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# Does the Scaling of Data Matters in Prediction?

Most of the times we have a multiple feature with very medium to high magnitude or scaled values and this is obvious in the real-life data. For Example Annual Salary and the %of DA. Volume of Commodity and Exchange Rates.. and many more. Algorithms which are mostly dependent on the distance of the features which vary heavily in terms of scaling may not weigh all these in the same way. The parameter which has smaller values does not mean to be seen as less importance!!!

Hence, to make the predictions do not vary just because of the ‘X’ vars are of different scales, we can apply few techniques like Feature Scaling, Standardization or Normalization. Luckly, Scikit Learn has built-in functionalities which we will use. Well, I am not going to go into the details of Scikit-Learn and its functionalities, my main intentions is to show the Impact of un-scaled data use as ‘X’ vars!

Just One information I would really like to share is Scikit-Learn has MinMaxScaler and StandardScaler. In this episode I will be using StandardScaler for the scaling purpose.

I am straight heading to the code for the sake of more understanding.

`import pandas as pdimport seaborn as snsimport matplotlibimport matplotlib.pyplot as pltimport numpy as npimport warningsimport statsmodels.api as smfrom sklearn.linear_model import LinearRegressionfrom sklearn.model_selection import train_test_splitfrom sklearn import metricsfrom sklearn.metrics import mean_squared_errorfrom sklearn.metrics import r2_scorefrom sklearn.feature_selection import SelectKBestfrom sklearn.feature_selection import f_regressionfrom sklearn.feature_selection import RFEfrom sklearn.linear_model import RidgeCV, LassoCV, Ridge, Lassofrom yellowbrick.regressor import PredictionErrorfrom yellowbrick.regressor import ResidualsPlot%matplotlib inlinewarnings.filterwarnings('ignore')####################################### Loading the data####### Dataset has weekly data from 2015df = pd.read_csv ('02RxTXDataMv2.csv',parse_dates='Value_Date'])df.tail()`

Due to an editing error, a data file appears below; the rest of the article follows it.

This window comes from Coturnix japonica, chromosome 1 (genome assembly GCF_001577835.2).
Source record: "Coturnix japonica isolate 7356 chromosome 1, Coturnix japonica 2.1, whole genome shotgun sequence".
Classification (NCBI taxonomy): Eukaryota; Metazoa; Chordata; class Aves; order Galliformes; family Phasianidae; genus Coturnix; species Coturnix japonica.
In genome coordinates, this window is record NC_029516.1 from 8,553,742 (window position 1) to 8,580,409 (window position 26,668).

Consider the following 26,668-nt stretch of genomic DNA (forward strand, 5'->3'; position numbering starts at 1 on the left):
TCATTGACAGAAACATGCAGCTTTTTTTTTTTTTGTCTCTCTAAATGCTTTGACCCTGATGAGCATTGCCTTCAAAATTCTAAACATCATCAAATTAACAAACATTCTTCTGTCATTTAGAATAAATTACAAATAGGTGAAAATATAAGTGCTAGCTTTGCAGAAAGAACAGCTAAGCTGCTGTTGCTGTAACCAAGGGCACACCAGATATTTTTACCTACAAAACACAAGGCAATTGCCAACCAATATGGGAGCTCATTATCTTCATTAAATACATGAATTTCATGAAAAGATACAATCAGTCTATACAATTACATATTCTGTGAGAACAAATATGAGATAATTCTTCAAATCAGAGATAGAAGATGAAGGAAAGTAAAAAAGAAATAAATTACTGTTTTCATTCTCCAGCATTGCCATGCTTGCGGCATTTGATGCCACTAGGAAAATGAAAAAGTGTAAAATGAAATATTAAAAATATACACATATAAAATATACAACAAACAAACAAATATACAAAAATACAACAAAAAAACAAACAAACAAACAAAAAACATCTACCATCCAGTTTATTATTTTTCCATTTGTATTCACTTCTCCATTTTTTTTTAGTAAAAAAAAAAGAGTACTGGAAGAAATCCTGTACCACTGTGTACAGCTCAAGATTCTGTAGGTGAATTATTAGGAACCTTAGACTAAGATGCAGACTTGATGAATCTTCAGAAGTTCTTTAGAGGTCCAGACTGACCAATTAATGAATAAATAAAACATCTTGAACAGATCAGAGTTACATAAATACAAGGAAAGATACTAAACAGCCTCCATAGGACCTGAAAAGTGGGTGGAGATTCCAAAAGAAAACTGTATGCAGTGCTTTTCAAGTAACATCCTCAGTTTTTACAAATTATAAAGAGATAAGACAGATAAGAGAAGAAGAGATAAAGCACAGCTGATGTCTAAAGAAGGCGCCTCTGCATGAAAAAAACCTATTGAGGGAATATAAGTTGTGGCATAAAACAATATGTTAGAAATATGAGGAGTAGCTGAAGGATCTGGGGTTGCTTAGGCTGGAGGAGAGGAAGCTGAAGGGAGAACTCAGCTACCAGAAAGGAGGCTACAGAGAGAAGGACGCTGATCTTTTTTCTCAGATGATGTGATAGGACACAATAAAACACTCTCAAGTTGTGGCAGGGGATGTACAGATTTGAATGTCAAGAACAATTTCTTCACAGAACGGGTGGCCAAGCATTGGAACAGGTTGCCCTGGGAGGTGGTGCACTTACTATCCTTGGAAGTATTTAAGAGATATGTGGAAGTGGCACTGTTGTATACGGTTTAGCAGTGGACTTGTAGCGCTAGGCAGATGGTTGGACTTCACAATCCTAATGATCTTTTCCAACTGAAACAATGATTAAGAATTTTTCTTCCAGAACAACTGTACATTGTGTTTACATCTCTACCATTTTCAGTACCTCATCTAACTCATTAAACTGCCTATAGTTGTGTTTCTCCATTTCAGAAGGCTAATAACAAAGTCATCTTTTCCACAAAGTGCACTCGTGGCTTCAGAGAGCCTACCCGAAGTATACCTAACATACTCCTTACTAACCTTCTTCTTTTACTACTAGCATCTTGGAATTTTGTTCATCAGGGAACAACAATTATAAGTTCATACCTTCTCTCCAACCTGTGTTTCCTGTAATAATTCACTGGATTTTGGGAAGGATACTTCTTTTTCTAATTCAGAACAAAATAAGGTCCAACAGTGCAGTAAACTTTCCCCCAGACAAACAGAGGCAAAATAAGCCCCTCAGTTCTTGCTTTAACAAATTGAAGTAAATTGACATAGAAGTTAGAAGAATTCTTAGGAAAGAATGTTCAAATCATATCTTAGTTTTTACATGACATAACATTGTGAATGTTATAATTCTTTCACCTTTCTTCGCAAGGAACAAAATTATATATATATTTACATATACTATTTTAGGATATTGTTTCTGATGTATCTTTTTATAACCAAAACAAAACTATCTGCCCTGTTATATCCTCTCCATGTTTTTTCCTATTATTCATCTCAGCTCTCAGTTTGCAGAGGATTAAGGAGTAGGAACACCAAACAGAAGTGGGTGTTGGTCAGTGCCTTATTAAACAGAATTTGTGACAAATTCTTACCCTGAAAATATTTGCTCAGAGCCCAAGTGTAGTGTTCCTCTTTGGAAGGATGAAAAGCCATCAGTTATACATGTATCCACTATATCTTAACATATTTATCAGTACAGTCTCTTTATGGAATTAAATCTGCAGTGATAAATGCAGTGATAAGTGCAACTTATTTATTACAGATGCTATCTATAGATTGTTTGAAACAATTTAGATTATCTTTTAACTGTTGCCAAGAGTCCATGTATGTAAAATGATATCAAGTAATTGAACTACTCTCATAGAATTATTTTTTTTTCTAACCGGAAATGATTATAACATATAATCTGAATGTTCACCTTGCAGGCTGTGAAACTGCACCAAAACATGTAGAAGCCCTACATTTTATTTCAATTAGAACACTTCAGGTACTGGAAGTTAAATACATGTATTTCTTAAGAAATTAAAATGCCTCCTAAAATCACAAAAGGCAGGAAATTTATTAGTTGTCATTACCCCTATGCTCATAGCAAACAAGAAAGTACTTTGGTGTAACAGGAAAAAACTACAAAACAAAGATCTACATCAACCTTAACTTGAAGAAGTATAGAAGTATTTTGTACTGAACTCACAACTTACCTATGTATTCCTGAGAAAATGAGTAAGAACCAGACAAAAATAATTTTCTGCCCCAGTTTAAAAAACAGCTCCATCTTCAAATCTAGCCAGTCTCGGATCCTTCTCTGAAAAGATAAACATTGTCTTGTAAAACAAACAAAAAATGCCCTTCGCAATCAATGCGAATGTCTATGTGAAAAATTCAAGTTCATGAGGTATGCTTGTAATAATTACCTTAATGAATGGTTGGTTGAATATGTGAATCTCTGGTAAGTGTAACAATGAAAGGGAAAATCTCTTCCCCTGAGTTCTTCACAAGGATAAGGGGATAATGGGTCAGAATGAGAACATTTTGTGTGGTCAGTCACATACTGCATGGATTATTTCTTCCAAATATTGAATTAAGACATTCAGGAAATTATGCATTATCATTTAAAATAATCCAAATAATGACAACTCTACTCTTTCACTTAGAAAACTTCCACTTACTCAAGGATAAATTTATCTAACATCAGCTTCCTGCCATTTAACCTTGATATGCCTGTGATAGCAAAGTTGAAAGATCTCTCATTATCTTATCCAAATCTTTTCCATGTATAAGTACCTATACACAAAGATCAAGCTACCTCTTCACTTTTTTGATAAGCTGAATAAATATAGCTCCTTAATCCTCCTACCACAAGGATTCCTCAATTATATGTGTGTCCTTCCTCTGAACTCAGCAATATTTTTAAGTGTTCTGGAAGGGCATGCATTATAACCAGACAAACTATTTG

INFO: Observe the data, we have RxT (y) Variable and rest are X vars in different scale

Now here is the correlation of all the ‘X’ vars with our RxT. Also I would be more interested to show only those vars which are having more then 50% of Correlation!!!

`corr = df.corr()cor_target = abs(corr['RxT'])#Selecting highly correlated featuresrelevant_features = cor_target[cor_target>0.5]relevant_features`

Please pay attention to our USEx var… it is 74.25% correlated with RxT. So this seems to be a good predictor…. hmmm lets build the model and see how it works out.

Analyse visually how our best correlated vars looks like

`xCorr = df2.corr()['RxT']df2RbCorr = pd.DataFrame({'Features':xCorr.index, 'CorrVal':xCorr.values})df2RbCorr = df2RbCorr.sort_values(by=['CorrVal'], ascending=False)plt.figure(figsize=(18,5))splot = sns.barplot(x = df2RbCorr['Features'], y=df2RbCorr['CorrVal'])for p in splot.patches: splot.annotate(format(p.get_height(), '.2f'),  (p.get_x() + p.get_width() / 2., p.get_height()),  ha = 'center', va = 'center',  xytext = (0, 9),  textcoords = 'offset points')plt.xticks(rotation=90)plt.show()`

Model building with values (No Scaling)